The average American produces almost a ton of waste each year, making the U.S. the highest per capita producer of garbage in the world, according to an annual ranking from Slovakian waste management firm Sensoneo.
That much trash makes even Sesame Street’s Oscar grouchier. The good news is we traditionally have recycled a lot more than other nations. The bad news is that China’s 2017 policy to stop accepting recycling from the U.S. has made a financially tough industry even tougher — although not impossible.
Waste isn’t the only environmental problem we face. Pollution of our air, water and soil and the myriad impacts of climate change are massive global issues. But waste is one issue that market research is particularly well-suited to help address.
As you’ll read in this issue, research helps develop innovative new packaging that reduces waste from all sorts of products, from toothpaste to food. Research helps us understand what will drive consumer adoption of less polluting energy technologies like battery-operated electric vehicles and homes. Research helps get into the mindset of those who worry about wasting the precious commodity of time, and who want to reduce waste not just by consuming better, but by consuming less.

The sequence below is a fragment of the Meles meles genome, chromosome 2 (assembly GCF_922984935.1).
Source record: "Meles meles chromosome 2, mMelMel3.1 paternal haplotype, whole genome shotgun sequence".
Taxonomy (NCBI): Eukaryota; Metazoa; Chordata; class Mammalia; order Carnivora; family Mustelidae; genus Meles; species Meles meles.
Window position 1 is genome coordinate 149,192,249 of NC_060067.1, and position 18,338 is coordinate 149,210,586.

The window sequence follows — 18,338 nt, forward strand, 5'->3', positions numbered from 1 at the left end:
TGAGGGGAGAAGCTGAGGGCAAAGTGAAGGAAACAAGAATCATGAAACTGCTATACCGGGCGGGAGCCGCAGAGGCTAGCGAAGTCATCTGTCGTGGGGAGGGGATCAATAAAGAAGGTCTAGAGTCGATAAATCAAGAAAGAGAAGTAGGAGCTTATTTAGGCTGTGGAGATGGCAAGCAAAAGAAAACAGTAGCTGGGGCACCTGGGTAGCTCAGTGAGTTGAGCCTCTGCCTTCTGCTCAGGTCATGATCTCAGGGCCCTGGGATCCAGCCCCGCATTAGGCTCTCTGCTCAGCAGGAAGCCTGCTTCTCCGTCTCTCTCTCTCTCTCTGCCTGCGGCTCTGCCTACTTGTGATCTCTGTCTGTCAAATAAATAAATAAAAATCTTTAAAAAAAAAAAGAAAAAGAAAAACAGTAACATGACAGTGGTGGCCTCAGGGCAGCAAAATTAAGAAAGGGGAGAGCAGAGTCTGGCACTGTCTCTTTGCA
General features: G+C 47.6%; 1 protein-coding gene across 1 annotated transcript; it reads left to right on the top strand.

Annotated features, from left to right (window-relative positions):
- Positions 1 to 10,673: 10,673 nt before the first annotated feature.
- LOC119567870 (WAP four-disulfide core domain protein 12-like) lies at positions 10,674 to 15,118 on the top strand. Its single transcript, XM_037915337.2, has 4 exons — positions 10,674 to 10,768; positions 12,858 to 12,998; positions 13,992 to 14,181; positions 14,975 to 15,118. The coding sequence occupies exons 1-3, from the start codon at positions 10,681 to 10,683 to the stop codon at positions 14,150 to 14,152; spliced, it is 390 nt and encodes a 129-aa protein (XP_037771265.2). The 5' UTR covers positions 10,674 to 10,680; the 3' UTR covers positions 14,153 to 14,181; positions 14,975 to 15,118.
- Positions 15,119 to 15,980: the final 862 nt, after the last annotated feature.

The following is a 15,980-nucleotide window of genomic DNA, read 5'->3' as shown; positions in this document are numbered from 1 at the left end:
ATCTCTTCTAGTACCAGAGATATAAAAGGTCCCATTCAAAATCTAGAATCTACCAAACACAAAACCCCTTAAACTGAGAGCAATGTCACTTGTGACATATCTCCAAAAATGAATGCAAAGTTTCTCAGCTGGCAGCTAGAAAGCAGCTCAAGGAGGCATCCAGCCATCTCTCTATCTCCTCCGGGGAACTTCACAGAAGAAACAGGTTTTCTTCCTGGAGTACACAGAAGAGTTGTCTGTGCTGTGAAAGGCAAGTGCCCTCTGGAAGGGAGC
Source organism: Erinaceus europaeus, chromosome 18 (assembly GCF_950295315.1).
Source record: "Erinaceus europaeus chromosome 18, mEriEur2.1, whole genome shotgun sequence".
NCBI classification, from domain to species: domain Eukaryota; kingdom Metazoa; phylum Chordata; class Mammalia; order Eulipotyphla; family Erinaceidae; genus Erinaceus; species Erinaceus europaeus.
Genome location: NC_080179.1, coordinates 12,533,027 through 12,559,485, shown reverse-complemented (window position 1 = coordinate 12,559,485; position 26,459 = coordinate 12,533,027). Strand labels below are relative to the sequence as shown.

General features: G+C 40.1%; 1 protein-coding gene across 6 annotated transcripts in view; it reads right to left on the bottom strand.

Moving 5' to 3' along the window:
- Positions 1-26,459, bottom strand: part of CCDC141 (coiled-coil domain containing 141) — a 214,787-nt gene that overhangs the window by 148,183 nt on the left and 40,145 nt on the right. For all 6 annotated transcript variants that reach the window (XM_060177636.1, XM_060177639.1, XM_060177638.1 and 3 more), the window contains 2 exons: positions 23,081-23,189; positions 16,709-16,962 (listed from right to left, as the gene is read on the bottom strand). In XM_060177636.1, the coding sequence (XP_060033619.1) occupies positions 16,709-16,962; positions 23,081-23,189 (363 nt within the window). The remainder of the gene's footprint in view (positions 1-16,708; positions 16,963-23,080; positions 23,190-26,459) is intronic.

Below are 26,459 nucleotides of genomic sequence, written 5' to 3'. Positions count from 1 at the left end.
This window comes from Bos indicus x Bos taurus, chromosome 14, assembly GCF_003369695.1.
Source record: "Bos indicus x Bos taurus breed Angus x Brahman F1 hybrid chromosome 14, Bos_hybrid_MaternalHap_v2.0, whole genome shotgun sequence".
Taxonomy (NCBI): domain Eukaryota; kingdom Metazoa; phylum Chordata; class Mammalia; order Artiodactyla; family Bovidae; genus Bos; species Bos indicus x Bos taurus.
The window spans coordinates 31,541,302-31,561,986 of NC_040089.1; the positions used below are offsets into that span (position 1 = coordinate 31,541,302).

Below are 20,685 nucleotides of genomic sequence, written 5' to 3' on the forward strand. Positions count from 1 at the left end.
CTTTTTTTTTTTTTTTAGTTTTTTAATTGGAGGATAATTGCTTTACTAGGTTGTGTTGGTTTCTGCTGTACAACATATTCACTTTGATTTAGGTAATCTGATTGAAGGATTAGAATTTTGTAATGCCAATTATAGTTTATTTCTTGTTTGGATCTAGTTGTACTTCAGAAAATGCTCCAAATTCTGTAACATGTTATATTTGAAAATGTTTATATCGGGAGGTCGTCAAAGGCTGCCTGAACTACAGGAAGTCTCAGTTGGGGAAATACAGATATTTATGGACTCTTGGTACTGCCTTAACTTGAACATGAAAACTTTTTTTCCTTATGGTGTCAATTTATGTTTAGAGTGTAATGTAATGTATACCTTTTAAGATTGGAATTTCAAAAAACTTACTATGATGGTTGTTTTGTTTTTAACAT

And the need for better, less wasteful products and services couldn’t be more urgent. Here and in the markets your brands serve, the amount of waste produced is growing and will continue to be a crisis unless strong action is taken now.
Consumers, distrustful of many other institutions, are looking at companies and brands to help provide solutions to the world’s challenges. Thankfully, solving these problems doesn’t necessarily have to come with steep trade-offs in product features and benefits or cost.
Food packaging can be less wasteful, while also protecting food and helping extend its shelf life. Consumer packaged goods can use different materials and create truly recyclable packaging for nearly anything. Consumers don’t want brands to do this just for the brand’s sake. They want brands to enable their own efforts to be less wasteful.
Research can also guide brands in how to communicate all this good work to the customer in a way that feels authentic — even when you’re talking about not-so-glamorous business disciplines like procurement and supply chain management. Think about how “farm-to-table” made supply chain sexy for the food industry. It can be done. Really. This issue of What the Future is all about these possibilities and how, ahem, not to waste them.